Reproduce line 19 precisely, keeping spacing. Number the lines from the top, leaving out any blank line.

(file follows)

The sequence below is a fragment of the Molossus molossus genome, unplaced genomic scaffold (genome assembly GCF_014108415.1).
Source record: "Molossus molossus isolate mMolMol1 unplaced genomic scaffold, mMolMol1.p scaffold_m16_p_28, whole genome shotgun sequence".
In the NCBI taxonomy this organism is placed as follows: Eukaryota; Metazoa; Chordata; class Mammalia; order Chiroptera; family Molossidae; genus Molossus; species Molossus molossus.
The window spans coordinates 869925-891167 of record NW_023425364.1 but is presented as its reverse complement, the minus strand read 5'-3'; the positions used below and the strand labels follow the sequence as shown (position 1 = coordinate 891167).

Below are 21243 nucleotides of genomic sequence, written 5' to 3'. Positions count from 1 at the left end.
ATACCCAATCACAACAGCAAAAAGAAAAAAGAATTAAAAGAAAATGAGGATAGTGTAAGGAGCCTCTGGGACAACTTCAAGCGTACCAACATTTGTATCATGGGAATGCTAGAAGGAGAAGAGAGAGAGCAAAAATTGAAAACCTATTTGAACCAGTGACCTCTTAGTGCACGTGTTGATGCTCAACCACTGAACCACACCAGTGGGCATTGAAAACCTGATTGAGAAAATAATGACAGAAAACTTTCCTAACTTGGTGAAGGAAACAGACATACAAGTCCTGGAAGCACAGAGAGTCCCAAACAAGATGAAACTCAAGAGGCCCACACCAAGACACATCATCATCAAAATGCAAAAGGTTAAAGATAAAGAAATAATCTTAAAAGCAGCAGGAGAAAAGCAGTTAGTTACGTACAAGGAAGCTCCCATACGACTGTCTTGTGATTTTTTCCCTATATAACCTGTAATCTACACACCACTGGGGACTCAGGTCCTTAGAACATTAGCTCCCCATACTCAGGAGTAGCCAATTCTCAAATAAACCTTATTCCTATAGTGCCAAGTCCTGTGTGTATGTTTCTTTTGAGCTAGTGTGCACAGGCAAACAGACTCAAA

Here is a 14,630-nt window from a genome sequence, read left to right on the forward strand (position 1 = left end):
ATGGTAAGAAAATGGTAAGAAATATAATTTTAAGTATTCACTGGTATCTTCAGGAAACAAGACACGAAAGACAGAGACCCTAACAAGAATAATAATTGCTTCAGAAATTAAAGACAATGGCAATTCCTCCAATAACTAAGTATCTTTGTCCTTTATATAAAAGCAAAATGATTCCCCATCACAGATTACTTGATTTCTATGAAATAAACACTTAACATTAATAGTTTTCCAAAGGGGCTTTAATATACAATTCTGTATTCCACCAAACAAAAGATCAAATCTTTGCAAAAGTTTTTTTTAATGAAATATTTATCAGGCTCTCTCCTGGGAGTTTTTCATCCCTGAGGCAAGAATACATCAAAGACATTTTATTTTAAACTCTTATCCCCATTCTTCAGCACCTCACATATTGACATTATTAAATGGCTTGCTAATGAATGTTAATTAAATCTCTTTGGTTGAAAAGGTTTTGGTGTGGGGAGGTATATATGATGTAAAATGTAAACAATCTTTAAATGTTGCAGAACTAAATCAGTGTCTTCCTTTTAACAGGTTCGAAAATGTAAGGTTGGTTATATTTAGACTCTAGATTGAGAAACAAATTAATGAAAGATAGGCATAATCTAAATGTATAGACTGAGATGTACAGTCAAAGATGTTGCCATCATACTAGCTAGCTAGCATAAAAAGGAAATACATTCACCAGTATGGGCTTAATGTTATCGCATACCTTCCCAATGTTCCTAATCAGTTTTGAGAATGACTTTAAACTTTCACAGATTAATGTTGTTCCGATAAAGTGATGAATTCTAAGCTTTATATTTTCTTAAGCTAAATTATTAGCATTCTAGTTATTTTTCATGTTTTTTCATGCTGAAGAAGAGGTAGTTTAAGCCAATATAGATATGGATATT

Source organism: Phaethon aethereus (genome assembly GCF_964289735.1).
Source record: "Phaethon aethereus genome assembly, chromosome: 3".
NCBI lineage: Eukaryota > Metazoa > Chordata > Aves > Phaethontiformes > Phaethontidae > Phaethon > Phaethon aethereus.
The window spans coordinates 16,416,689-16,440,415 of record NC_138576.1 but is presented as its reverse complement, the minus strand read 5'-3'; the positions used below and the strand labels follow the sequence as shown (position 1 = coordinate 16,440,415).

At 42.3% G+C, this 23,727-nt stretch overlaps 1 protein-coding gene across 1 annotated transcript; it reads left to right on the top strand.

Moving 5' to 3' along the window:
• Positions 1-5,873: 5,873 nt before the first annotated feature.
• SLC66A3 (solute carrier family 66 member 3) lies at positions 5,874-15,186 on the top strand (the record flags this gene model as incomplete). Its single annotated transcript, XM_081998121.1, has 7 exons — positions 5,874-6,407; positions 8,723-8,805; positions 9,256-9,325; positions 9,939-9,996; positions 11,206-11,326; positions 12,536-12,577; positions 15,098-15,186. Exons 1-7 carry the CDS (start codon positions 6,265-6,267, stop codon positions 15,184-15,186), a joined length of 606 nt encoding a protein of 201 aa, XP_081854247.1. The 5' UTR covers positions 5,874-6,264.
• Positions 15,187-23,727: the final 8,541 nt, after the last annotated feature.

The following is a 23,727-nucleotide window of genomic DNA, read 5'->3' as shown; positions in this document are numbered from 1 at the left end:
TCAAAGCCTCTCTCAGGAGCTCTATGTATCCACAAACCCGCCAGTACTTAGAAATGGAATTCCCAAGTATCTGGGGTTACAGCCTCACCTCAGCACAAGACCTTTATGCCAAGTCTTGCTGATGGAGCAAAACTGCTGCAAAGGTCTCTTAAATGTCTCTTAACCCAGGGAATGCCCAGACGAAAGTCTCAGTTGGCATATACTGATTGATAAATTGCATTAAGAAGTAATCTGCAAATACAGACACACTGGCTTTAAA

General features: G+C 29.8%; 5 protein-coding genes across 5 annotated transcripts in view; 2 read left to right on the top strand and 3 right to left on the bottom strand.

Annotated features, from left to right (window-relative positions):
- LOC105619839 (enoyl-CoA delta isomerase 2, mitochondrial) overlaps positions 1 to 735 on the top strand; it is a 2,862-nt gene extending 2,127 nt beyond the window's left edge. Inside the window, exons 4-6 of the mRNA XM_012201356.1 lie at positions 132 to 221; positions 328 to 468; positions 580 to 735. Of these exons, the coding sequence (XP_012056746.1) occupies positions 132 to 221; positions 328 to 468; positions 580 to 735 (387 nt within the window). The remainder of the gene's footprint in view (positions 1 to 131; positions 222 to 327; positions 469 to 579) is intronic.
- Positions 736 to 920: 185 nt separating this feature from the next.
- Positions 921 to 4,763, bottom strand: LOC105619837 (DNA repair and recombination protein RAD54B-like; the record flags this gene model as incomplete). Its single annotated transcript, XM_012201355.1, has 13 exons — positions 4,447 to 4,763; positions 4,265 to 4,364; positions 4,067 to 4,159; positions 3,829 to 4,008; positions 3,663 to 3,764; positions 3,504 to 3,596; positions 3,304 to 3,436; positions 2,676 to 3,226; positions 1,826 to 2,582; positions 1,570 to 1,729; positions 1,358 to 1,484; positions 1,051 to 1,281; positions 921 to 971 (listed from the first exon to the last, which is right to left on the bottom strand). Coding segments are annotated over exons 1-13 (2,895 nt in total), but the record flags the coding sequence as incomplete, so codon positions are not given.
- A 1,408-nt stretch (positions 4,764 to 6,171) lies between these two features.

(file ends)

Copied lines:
TCAAAGCCTCTCTCAGGAGCTCTATGTATCCACAAACCCGCCAGTACTTAGAAATGGAATTCCCAAGTATCTGGGGTTACAGCCTCACCTCAGCACAAGACCTTTATGCCAAGTCTTGCTGATGGAGCAAAACTGCTGCAAAGGTCTCTTAAATGTCTCTTAACCCAGGGAATGCCCAGACGAAAGTCTCAGTTGGCATATACTGATTGATAAATTGCATTAAGAAGTAATCTGCAAATACAGACACACTGGCTTTAAA